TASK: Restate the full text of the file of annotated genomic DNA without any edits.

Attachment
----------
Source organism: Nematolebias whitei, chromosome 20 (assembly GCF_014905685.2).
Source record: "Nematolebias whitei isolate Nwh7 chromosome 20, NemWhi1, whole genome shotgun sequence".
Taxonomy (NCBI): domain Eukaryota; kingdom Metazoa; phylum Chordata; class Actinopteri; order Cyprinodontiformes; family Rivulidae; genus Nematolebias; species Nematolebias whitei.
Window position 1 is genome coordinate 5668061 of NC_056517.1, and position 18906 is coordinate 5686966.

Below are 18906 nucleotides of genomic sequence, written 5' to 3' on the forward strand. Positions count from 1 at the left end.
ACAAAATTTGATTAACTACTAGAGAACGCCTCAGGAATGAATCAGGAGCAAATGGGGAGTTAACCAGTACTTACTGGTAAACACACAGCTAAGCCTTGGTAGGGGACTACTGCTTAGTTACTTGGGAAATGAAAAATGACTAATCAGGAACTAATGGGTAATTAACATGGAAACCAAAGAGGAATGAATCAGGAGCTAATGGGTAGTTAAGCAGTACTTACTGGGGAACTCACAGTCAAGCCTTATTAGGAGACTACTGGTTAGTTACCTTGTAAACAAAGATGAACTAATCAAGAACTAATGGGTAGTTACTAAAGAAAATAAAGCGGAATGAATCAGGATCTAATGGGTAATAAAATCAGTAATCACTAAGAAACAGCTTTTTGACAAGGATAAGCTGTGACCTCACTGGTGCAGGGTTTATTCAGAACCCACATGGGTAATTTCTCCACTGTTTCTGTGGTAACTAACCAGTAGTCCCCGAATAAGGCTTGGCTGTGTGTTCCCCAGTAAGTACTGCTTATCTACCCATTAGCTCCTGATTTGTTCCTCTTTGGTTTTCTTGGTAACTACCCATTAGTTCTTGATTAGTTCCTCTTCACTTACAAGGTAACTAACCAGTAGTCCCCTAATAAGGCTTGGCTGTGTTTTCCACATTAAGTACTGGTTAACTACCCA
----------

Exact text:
Source organism: Nematolebias whitei, chromosome 20 (assembly GCF_014905685.2).
Source record: "Nematolebias whitei isolate Nwh7 chromosome 20, NemWhi1, whole genome shotgun sequence".
Taxonomy (NCBI): domain Eukaryota; kingdom Metazoa; phylum Chordata; class Actinopteri; order Cyprinodontiformes; family Rivulidae; genus Nematolebias; species Nematolebias whitei.
Window position 1 is genome coordinate 5668061 of NC_056517.1, and position 18906 is coordinate 5686966.

Below are 18906 nucleotides of genomic sequence, written 5' to 3' on the forward strand. Positions count from 1 at the left end.
ACAAAATTTGATTAACTACTAGAGAACGCCTCAGGAATGAATCAGGAGCAAATGGGGAGTTAACCAGTACTTACTGGTAAACACACAGCTAAGCCTTGGTAGGGGACTACTGCTTAGTTACTTGGGAAATGAAAAATGACTAATCAGGAACTAATGGGTAATTAACATGGAAACCAAAGAGGAATGAATCAGGAGCTAATGGGTAGTTAAGCAGTACTTACTGGGGAACTCACAGTCAAGCCTTATTAGGAGACTACTGGTTAGTTACCTTGTAAACAAAGATGAACTAATCAAGAACTAATGGGTAGTTACTAAAGAAAATAAAGCGGAATGAATCAGGATCTAATGGGTAATAAAATCAGTAATCACTAAGAAACAGCTTTTTGACAAGGATAAGCTGTGACCTCACTGGTGCAGGGTTTATTCAGAACCCACATGGGTAATTTCTCCACTGTTTCTGTGGTAACTAACCAGTAGTCCCCGAATAAGGCTTGGCTGTGTGTTCCCCAGTAAGTACTGCTTATCTACCCATTAGCTCCTGATTTGTTCCTCTTTGGTTTTCTTGGTAACTACCCATTAGTTCTTGATTAGTTCCTCTTCACTTACAAGGTAACTAACCAGTAGTCCCCTAATAAGGCTTGGCTGTGTTTTCCACATTAAGTACTGGTTAACTACCCA